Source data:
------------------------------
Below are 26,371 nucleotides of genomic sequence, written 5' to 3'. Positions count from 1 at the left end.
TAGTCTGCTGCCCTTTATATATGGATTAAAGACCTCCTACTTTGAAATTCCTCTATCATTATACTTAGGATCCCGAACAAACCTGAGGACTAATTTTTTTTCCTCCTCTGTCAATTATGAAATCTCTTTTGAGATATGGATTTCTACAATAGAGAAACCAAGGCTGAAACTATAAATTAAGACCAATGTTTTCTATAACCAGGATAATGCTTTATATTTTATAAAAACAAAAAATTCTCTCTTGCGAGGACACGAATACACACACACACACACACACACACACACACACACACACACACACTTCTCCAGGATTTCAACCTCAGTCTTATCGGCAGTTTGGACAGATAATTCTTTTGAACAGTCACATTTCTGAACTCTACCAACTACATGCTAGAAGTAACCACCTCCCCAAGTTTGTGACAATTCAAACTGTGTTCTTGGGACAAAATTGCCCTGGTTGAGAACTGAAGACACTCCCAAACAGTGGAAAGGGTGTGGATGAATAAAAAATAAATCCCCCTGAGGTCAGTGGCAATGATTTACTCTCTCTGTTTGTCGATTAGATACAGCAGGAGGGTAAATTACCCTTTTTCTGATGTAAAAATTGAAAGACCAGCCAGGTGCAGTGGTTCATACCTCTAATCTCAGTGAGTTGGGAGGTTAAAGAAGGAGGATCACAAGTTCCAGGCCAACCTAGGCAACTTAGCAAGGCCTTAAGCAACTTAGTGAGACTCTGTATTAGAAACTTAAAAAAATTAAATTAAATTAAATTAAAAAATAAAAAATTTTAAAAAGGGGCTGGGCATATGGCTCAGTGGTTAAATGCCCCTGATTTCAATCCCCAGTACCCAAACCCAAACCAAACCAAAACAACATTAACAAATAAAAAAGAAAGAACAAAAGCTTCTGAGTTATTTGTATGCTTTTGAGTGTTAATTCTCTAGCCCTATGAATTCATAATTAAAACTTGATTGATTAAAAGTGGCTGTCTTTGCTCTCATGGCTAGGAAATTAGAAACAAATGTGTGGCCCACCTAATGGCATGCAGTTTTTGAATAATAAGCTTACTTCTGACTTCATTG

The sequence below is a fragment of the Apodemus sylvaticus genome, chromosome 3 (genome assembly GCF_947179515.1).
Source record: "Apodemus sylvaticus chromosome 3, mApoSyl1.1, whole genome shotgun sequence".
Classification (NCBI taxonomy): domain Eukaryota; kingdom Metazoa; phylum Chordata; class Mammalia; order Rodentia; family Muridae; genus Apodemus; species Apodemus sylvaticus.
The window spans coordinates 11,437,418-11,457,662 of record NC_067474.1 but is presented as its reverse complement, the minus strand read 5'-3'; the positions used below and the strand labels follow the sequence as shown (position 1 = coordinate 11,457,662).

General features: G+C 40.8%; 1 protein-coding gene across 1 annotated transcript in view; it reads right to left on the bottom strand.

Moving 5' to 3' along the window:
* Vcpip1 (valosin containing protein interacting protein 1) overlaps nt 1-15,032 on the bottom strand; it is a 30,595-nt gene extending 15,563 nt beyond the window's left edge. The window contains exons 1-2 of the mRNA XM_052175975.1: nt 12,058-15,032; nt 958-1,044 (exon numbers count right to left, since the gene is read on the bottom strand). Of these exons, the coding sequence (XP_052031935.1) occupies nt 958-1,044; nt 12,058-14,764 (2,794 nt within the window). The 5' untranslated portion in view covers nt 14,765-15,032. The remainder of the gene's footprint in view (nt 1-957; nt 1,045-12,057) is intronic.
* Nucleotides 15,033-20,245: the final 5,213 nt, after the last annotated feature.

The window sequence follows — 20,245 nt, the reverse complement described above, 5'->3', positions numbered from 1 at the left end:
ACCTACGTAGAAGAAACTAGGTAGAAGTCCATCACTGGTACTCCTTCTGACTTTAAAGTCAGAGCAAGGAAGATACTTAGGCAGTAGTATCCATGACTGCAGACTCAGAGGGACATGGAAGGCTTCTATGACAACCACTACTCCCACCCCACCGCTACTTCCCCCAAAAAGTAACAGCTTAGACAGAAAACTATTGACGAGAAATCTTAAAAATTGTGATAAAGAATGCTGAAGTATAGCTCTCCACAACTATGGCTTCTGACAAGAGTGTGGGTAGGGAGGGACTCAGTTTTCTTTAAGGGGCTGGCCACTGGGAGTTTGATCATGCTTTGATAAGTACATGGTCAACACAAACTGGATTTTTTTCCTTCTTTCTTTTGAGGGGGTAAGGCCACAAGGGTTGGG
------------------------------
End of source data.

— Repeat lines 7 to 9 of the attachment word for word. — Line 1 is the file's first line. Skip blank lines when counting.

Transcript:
General features: G+C 40.8%; 1 protein-coding gene across 1 annotated transcript in view; it reads right to left on the bottom strand.

Moving 5' to 3' along the window:
* Vcpip1 (valosin containing protein interacting protein 1) overlaps nt 1-15,032 on the bottom strand; it is a 30,595-nt gene extending 15,563 nt beyond the window's left edge. The window contains exons 1-2 of the mRNA XM_052175975.1: nt 12,058-15,032; nt 958-1,044 (exon numbers count right to left, since the gene is read on the bottom strand). Of these exons, the coding sequence (XP_052031935.1) occupies nt 958-1,044; nt 12,058-14,764 (2,794 nt within the window). The 5' untranslated portion in view covers nt 14,765-15,032. The remainder of the gene's footprint in view (nt 1-957; nt 1,045-12,057) is intronic.